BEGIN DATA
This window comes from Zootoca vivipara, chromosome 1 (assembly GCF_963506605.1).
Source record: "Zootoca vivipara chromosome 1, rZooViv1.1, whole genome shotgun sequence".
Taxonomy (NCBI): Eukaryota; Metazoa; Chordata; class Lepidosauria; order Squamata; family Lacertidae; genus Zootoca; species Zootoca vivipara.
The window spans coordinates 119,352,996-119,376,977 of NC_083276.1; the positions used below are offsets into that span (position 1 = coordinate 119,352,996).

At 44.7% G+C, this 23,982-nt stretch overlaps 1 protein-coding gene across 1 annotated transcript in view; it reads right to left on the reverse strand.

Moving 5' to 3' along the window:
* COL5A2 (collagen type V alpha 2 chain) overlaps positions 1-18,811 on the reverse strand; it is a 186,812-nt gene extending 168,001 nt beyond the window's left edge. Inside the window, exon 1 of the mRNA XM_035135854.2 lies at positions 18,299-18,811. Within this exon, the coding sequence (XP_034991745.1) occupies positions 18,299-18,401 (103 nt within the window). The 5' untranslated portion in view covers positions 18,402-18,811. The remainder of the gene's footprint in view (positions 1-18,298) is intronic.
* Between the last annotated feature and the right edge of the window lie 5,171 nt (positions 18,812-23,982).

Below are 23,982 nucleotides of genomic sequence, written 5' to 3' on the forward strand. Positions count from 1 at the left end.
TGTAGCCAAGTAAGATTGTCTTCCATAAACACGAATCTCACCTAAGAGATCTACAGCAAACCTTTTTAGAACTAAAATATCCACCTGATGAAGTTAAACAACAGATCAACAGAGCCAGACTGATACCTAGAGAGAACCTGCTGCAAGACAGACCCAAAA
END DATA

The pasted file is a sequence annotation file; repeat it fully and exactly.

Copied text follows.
This window comes from Zootoca vivipara, chromosome 1 (assembly GCF_963506605.1).
Source record: "Zootoca vivipara chromosome 1, rZooViv1.1, whole genome shotgun sequence".
Taxonomy (NCBI): Eukaryota; Metazoa; Chordata; class Lepidosauria; order Squamata; family Lacertidae; genus Zootoca; species Zootoca vivipara.
The window spans coordinates 119,352,996-119,376,977 of NC_083276.1; the positions used below are offsets into that span (position 1 = coordinate 119,352,996).

At 44.7% G+C, this 23,982-nt stretch overlaps 1 protein-coding gene across 1 annotated transcript in view; it reads right to left on the reverse strand.

Moving 5' to 3' along the window:
* COL5A2 (collagen type V alpha 2 chain) overlaps positions 1-18,811 on the reverse strand; it is a 186,812-nt gene extending 168,001 nt beyond the window's left edge. Inside the window, exon 1 of the mRNA XM_035135854.2 lies at positions 18,299-18,811. Within this exon, the coding sequence (XP_034991745.1) occupies positions 18,299-18,401 (103 nt within the window). The 5' untranslated portion in view covers positions 18,402-18,811. The remainder of the gene's footprint in view (positions 1-18,298) is intronic.
* Between the last annotated feature and the right edge of the window lie 5,171 nt (positions 18,812-23,982).

Below are 23,982 nucleotides of genomic sequence, written 5' to 3' on the forward strand. Positions count from 1 at the left end.
TGTAGCCAAGTAAGATTGTCTTCCATAAACACGAATCTCACCTAAGAGATCTACAGCAAACCTTTTTAGAACTAAAATATCCACCTGATGAAGTTAAACAACAGATCAACAGAGCCAGACTGATACCTAGAGAGAACCTGCTGCAAGACAGACCCAAAA